Ilisagvik College President Pearl Brower (Iñupiat) is used to the long, dark, cold winters at the nation’s northernmost tribal college—just north of the Arctic Circle. Brower was born and raised in Barrow on the North Slope of Alaska. The North Slope covers 89,000 square miles, between the northern margin of the Brooks Range and the Arctic Ocean.
Actually, she laughs, she was born in Anchorage. “The hospitals here [in Barrow] in 1980 didn’t have the best of medical care,” she says. She lived on the North Slope until she was almost nine years old, when her grandmother in northern California became ill. The family migrated south to help manage one of her ranches, and throughout her childhood, Brower went back and forth between Alaska and California. “I laugh with people because we think Barrow is very rural—and it is, we have no roads in and out and it’s a small, Arctic community— but in northern California I was in an even smaller setting,” she says. “I feel very lucky: I got to live a subsistence lifestyle here, whaling, and was also able to learn ranching [in California].” Such an upbringing offered her two different perspectives on life and rural subsistence agriculture. That molded her, she says, “and made me realize how important it is for individuals to keep their subsistence lifestyles and have a real say in how they live.”
Brower graduated from high school as valedictorian, then attended the University of Nevada – Reno. Injuries from a car accident during her first semester prompted a move back with her family in California where she earned an associate degree from Shasta Community College in Redding, CA. After that, she moved north again and earned bachelor’s degrees in both anthropology and Alaska Native studies from the University of Alaska – Fairbanks. After graduation, she was recruited to come home to Barrow, she says, which was “perfect” and “exactly where I wanted to be.”
In 2004, she began working at the Iñupiat Heritage Center in Barrow, and then a few years later, the tribal college. Taking advantage of distance learning, in 2007 she started working toward a master’s degree from the University of Alaska – Fairbanks. “Then the opportunity to take on the presidency came this spring: I was on maternity leave, having my first child, and the trustees asked me to come back a month earlier,” she says. “I was honored and happy to do that— and hit the ground running.”
Her educational background has served her well as she has assumed the presidency. Not only is the North Slope home to Brower, but she’s also familiar with community colleges and distance learning.
EDUCATION, NORTH SLOPE STYLE
Ilisagvik College is different from other tribal colleges, explains Brower. It’s not on a reservation, for instance. The North Slope borough, as it’s called, consists of eight communities and a total population of 7,000 people spread across a region the size of Oklahoma. Barrow itself includes about 4,000 people; then there are seven outlying communities that range in size from 200 to 700 people. These villages are isolated— accessible only by airplane or, in the case of a few coastal communities, by barge during the summer.
This means the tribal college has to serve students both in the classroom and via distance learning. Brower explains that even the most isolated villages have Internet access. “Our elders, and those that have passed, worked really hard to make sure we are technologically as advanced as we can be,” she says, acknowledging that for many tribal communities in the lower 48 states, access to the Internet can be much more difficult. “We feel very lucky that on the North Slope—because we have funding from oil—we are almost on par with other areas of the country.”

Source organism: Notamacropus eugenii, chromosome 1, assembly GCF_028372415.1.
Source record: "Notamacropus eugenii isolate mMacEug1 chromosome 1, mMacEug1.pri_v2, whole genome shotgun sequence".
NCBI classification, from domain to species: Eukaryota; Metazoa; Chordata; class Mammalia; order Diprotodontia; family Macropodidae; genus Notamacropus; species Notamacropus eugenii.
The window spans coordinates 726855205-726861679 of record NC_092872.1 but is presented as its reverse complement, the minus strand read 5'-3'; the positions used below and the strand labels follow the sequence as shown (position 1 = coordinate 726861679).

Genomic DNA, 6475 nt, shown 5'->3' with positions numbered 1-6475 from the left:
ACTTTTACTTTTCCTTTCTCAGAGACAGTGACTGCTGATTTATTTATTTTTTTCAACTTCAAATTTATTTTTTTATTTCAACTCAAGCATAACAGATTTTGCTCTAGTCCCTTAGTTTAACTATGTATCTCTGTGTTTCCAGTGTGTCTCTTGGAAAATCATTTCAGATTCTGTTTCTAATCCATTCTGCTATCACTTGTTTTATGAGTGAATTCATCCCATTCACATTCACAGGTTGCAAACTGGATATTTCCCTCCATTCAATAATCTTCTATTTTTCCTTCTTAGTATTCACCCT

In Barrow, the tribal college has between 600 and 800 students each semester; that accounts for about 80% of students. The rest are served onsite in their villages through distance learning.
LOOKING BACK, AND AHEAD
Born in 1980, Pearl Brower says she has a lot to learn from many of the tribal college movement’s longtime presidents and elders. She especially appreciates attending American Indian Higher Education Consortium (AIHEC) meetings and spending time with other presidents. “The amount of knowledge that I can gain from our other tribal college presidents is really wonderful and amazing,” she says. “I feel really lucky that we do have those presidents who have been within the movement and at their colleges for so long. I can really grow from them and learn from them.”
Brower is also aware of the role model she can provide for Ilisagvik College students and other young people living on Alaska’s North Slope. She has a very large family on the North Slope and comes from a line of white whalers and hunters. She always looked up to her grandfather—a culture-bearer who walked the entire North Slope—and her grandmother who was an active member of the local school board. “Every once in a while—and this is really emotional and heart-touching—someone who knew her will say, ‘I see that in you,’ or ‘She stood up for things like that, too,’ ” says Brower. “What that makes me feel like is, I want to make sure my daughter and my grandchildren can say those same things about me.” Brower quickly adds that she doesn’t mean to put herself “up.” She just means that she wants to leave a legacy of what’s possible for Natives living on the North Slope.
“As a young Native woman, I want to give our young students a real opportunity to think about the future and what they can be when they grow up,” she says. She wants children growing up on the North Slope to have economic opportunities—to become doctors and lawyers and to own their own businesses— and opportunities to learn about and nurture their own culture. “I want them to see they can do what I’m doing….And I want to make sure many of us are really assisting and creating a sustainable community as we move forward.”